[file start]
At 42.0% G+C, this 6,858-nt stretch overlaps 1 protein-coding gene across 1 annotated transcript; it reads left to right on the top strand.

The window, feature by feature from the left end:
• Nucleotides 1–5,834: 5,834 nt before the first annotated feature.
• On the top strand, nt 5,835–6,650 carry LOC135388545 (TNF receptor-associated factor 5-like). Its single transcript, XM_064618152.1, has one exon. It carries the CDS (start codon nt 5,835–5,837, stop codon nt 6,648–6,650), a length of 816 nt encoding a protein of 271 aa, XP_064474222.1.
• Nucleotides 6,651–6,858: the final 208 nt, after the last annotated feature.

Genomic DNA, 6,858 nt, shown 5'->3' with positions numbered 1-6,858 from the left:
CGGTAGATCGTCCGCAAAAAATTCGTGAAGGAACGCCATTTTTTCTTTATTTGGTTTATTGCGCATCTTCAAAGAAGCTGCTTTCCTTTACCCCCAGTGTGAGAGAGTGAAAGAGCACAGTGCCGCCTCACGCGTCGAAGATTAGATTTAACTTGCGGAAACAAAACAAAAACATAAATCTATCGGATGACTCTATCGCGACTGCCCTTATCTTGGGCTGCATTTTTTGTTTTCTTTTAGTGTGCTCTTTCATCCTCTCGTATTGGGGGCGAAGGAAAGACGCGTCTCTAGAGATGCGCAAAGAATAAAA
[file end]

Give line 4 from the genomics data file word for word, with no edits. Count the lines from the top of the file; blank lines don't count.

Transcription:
• On the top strand, nt 5,835–6,650 carry LOC135388545 (TNF receptor-associated factor 5-like). Its single transcript, XM_064618152.1, has one exon. It carries the CDS (start codon nt 5,835–5,837, stop codon nt 6,648–6,650), a length of 816 nt encoding a protein of 271 aa, XP_064474222.1.